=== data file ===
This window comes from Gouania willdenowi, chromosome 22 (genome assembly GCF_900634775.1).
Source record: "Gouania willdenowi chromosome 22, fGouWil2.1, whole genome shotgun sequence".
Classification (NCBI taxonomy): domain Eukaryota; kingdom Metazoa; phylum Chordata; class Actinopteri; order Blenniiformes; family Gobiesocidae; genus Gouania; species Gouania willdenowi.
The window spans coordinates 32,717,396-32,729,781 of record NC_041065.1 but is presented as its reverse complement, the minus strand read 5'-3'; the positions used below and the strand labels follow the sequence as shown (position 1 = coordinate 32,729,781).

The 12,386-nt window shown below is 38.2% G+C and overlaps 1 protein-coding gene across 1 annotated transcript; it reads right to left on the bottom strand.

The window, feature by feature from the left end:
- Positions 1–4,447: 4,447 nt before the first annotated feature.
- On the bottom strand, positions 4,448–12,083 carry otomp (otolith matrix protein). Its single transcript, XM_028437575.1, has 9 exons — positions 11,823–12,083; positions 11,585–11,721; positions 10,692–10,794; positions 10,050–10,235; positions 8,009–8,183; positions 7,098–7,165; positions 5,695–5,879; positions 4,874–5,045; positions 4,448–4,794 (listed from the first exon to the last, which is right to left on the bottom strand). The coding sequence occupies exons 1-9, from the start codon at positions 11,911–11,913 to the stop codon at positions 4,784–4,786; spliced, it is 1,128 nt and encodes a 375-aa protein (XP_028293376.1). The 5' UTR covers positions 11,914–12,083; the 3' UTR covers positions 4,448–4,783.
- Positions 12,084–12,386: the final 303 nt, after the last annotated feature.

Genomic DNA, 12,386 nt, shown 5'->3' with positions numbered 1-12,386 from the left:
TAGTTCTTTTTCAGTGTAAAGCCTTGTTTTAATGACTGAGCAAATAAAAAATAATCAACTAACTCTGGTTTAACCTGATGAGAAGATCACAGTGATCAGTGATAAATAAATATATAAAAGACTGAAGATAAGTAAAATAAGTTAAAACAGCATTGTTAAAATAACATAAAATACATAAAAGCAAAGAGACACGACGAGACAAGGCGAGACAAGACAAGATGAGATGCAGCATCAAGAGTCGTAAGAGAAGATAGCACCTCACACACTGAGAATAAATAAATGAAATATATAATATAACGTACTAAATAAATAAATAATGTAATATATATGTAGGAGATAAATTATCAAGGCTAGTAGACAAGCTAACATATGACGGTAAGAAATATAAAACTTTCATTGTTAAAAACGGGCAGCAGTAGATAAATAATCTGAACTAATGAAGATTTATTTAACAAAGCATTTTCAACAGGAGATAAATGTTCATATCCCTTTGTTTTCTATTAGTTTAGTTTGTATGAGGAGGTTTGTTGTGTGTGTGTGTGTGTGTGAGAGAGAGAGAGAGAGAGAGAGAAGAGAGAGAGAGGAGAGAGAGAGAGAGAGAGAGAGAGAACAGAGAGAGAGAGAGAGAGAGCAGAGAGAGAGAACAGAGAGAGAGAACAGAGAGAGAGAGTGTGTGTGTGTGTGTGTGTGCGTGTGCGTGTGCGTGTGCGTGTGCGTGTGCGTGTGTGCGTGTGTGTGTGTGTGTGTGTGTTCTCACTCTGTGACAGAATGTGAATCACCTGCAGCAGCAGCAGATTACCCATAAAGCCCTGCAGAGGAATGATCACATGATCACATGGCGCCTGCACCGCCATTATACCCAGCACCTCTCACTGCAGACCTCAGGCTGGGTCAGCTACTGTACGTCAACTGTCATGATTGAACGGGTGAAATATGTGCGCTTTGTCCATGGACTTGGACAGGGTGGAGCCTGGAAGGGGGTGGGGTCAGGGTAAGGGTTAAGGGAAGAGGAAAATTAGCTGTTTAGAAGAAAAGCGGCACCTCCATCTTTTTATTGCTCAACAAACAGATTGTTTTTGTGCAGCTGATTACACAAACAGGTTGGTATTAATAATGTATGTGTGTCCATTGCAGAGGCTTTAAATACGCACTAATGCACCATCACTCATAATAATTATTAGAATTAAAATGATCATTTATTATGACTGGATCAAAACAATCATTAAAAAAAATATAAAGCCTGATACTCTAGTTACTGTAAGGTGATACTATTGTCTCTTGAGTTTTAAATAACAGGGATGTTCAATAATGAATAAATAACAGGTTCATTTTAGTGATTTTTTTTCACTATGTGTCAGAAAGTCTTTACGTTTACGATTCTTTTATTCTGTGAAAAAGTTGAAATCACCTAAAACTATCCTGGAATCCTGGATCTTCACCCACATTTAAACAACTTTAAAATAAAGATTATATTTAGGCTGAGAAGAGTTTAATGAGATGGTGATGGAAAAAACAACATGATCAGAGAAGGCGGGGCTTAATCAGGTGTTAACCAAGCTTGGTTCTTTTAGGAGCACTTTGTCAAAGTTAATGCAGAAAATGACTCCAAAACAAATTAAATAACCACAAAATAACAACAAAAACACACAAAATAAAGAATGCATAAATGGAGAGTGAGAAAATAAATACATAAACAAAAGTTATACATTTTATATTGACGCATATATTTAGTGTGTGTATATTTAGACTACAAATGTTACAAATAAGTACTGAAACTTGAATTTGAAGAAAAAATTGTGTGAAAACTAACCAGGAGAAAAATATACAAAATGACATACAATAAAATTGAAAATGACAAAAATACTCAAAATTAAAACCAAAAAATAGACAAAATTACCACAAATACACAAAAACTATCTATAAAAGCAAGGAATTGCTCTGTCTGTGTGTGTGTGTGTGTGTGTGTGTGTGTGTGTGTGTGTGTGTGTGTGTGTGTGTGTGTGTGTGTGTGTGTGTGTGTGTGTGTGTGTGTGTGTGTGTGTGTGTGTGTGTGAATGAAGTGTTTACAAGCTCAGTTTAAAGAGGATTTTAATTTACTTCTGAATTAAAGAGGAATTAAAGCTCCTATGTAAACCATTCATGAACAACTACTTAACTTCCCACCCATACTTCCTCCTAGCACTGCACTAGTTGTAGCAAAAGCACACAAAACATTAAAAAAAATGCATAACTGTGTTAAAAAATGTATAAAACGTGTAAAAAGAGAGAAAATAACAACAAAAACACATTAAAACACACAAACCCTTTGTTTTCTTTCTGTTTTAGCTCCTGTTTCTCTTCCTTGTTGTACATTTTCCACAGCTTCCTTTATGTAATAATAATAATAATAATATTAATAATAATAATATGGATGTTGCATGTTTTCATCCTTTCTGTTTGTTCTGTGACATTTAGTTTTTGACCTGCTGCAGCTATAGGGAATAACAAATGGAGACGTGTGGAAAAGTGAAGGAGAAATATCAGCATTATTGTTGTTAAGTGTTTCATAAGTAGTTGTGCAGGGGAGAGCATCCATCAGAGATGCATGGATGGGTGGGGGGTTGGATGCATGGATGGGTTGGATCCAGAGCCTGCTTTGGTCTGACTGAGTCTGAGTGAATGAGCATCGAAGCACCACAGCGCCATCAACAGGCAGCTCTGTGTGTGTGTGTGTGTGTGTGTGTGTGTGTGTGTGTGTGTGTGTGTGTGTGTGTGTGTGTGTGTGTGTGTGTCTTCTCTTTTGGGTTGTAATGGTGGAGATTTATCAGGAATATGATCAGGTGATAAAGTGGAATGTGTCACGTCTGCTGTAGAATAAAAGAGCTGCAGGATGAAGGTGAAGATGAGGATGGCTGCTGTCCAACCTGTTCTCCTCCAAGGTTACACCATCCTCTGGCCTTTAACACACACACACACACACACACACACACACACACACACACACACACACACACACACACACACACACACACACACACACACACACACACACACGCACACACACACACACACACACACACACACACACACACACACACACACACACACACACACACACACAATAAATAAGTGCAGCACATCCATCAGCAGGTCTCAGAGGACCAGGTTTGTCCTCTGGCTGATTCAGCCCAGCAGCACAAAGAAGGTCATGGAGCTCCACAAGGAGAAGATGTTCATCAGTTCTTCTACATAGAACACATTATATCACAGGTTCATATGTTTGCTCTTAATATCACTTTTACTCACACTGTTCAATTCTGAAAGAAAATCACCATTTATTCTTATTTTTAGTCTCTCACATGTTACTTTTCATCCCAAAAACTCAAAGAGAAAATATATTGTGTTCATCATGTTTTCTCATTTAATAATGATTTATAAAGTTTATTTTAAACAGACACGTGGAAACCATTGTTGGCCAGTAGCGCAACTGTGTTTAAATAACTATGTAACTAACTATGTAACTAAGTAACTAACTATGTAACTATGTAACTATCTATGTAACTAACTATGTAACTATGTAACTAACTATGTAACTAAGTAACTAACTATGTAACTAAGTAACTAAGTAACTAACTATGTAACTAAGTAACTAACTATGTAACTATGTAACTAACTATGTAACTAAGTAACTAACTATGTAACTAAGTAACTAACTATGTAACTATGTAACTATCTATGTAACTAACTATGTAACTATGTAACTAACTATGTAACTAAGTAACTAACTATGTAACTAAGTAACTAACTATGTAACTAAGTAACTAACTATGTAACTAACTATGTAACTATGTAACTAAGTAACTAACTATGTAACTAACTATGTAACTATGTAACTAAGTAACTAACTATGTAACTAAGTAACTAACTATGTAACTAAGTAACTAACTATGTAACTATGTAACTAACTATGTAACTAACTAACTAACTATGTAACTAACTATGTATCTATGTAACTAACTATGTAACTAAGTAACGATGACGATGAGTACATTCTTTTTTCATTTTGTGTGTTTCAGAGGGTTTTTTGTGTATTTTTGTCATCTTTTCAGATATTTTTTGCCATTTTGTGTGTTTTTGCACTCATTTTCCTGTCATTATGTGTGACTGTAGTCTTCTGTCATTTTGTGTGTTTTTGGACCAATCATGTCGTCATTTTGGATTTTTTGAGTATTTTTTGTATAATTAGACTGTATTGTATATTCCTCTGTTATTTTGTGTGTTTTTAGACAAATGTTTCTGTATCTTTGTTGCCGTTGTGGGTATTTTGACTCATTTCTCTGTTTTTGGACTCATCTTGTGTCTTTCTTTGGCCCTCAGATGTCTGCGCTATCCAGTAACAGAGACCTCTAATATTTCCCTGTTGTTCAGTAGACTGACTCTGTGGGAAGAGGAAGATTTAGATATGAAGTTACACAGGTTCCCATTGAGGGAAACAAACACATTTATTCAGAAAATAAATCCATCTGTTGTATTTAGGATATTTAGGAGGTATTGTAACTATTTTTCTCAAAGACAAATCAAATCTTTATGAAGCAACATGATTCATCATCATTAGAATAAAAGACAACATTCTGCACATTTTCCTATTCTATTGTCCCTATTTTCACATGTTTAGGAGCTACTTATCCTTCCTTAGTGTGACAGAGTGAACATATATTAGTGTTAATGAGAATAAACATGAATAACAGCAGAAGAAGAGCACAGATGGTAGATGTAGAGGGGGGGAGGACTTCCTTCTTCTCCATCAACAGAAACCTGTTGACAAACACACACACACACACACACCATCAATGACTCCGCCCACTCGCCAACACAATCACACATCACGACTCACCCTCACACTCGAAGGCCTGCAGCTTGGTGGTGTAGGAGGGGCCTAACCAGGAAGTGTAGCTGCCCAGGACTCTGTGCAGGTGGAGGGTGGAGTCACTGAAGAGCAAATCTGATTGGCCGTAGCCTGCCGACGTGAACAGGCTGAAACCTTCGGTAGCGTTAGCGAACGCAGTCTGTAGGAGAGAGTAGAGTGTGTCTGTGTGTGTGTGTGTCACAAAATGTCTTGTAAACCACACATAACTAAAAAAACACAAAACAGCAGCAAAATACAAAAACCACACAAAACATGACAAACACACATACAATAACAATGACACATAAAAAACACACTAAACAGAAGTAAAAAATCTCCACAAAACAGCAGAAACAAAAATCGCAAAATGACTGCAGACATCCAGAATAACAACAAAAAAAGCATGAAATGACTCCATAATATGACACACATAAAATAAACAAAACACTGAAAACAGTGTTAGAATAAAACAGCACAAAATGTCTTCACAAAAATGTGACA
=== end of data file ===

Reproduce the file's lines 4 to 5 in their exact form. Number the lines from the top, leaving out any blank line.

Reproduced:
The window spans coordinates 32,717,396-32,729,781 of record NC_041065.1 but is presented as its reverse complement, the minus strand read 5'-3'; the positions used below and the strand labels follow the sequence as shown (position 1 = coordinate 32,729,781).

The 12,386-nt window shown below is 38.2% G+C and overlaps 1 protein-coding gene across 1 annotated transcript; it reads right to left on the bottom strand.